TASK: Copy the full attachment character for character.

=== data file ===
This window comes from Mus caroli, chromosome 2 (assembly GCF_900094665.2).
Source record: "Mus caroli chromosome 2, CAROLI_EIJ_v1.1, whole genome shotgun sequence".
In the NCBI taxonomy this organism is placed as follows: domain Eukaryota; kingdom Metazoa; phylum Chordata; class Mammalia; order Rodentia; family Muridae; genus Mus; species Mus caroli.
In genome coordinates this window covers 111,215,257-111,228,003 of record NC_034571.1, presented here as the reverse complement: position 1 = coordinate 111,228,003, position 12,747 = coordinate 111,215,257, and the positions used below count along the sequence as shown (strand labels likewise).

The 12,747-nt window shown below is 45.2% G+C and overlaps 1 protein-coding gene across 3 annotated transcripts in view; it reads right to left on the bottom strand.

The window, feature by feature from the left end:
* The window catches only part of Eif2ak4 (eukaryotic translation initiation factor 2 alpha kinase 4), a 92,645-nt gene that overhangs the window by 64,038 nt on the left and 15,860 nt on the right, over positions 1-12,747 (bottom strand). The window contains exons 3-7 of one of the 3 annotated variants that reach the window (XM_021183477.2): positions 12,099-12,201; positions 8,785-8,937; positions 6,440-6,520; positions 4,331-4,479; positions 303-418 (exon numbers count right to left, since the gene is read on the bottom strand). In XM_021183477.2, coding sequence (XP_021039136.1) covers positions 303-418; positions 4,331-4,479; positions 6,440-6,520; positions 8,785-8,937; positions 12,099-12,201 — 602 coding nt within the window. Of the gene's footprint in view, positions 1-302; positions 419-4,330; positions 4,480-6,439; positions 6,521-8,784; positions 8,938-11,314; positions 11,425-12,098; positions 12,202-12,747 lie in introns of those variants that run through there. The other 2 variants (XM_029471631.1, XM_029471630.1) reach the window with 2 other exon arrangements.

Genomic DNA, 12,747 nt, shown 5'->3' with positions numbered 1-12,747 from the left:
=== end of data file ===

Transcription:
This window comes from Mus caroli, chromosome 2 (assembly GCF_900094665.2).
Source record: "Mus caroli chromosome 2, CAROLI_EIJ_v1.1, whole genome shotgun sequence".
In the NCBI taxonomy this organism is placed as follows: domain Eukaryota; kingdom Metazoa; phylum Chordata; class Mammalia; order Rodentia; family Muridae; genus Mus; species Mus caroli.
In genome coordinates this window covers 111,215,257-111,228,003 of record NC_034571.1, presented here as the reverse complement: position 1 = coordinate 111,228,003, position 12,747 = coordinate 111,215,257, and the positions used below count along the sequence as shown (strand labels likewise).

The 12,747-nt window shown below is 45.2% G+C and overlaps 1 protein-coding gene across 3 annotated transcripts in view; it reads right to left on the bottom strand.

The window, feature by feature from the left end:
* The window catches only part of Eif2ak4 (eukaryotic translation initiation factor 2 alpha kinase 4), a 92,645-nt gene that overhangs the window by 64,038 nt on the left and 15,860 nt on the right, over positions 1-12,747 (bottom strand). The window contains exons 3-7 of one of the 3 annotated variants that reach the window (XM_021183477.2): positions 12,099-12,201; positions 8,785-8,937; positions 6,440-6,520; positions 4,331-4,479; positions 303-418 (exon numbers count right to left, since the gene is read on the bottom strand). In XM_021183477.2, coding sequence (XP_021039136.1) covers positions 303-418; positions 4,331-4,479; positions 6,440-6,520; positions 8,785-8,937; positions 12,099-12,201 — 602 coding nt within the window. Of the gene's footprint in view, positions 1-302; positions 419-4,330; positions 4,480-6,439; positions 6,521-8,784; positions 8,938-11,314; positions 11,425-12,098; positions 12,202-12,747 lie in introns of those variants that run through there. The other 2 variants (XM_029471631.1, XM_029471630.1) reach the window with 2 other exon arrangements.

Genomic DNA, 12,747 nt, shown 5'->3' with positions numbered 1-12,747 from the left: